Opinion by Prince Michael of Lichtenstein:
The CDU/CSU under Chancellor Angela Merkel has again emerged from Sunday’s general election as Germany’s strongest party. The victory looks more like a crushing defeat, however, as its 33 percent support in the early returns would be the party’s worst result since 1949. The CDU/CSU’s partner in the grand coalition, the Social Democrats, fared just as poorly, polling 20.5 percent, the lowest in their postwar history.
….The AfD was founded in 2012 by a group of free-market economists critical of the way the euro area handled its fiscal crisis. While the original party leadership was very sensible and ideologically neutral, Ms. Merkel immediately branded them as right-wingers. As a result, the original founders were ousted, and the AfD turned rather nationalistic. Now, with 12.6 percent of the vote, it will be the third-largest party in parliament.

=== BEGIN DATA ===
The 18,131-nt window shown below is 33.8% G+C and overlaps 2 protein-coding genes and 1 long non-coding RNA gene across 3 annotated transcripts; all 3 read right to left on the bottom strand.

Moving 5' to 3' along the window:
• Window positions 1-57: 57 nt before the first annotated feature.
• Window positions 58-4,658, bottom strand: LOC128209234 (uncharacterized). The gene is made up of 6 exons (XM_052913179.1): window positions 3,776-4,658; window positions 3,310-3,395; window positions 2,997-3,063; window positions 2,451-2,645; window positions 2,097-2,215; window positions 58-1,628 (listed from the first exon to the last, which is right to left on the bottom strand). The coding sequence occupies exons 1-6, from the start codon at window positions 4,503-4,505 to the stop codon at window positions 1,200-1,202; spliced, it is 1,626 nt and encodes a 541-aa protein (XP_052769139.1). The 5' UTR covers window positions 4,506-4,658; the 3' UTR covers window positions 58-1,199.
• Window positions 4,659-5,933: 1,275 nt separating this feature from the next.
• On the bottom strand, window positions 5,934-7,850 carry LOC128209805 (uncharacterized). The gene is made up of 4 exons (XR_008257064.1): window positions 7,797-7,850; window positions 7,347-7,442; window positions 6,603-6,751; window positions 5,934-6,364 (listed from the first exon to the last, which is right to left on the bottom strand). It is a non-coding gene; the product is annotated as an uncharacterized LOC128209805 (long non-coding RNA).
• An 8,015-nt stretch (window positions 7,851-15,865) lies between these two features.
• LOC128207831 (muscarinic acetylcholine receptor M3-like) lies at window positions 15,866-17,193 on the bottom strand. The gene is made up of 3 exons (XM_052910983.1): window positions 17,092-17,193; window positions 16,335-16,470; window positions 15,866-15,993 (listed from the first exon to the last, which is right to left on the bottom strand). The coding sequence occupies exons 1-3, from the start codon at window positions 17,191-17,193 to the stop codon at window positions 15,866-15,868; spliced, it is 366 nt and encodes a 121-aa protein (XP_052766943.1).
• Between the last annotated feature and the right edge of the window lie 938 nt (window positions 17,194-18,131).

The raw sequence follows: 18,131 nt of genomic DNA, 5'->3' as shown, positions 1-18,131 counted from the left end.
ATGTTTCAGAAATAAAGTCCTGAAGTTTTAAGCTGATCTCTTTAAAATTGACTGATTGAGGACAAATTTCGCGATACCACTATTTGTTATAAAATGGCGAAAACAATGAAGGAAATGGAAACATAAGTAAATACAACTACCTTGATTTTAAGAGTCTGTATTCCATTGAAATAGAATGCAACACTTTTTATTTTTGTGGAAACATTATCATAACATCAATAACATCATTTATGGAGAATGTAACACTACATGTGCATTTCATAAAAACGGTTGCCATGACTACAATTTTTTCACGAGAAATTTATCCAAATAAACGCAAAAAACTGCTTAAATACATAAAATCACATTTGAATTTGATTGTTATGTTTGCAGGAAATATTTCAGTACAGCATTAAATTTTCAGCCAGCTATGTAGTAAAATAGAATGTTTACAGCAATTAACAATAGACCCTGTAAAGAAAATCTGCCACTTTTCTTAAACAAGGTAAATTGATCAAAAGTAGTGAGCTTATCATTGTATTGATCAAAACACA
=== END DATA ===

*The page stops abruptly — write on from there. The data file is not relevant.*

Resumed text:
….The AfD’s success does not mean that Germans have become nationalistic, populist or antidemocratic. It is a sign of popular frustration with the Christian Democrats and the Social Democrats. Both parties have abandoned their principles in favor of expediency, as became painfully obvious during the Merkel-Schulz debate. The Christian Democrats have abandoned Christians, and the Social Democrats have betrayed working people, both blue-collar and white-collar.
The AfD, with its 12.6 percent support, poses no threat to democracy. It can rather be seen as an opportunity to make Germany’s parties stick to their principles. The real danger to German democracy and to the rule of law is the lack of courage, vision and statesmanship in the country’s two establishment parties.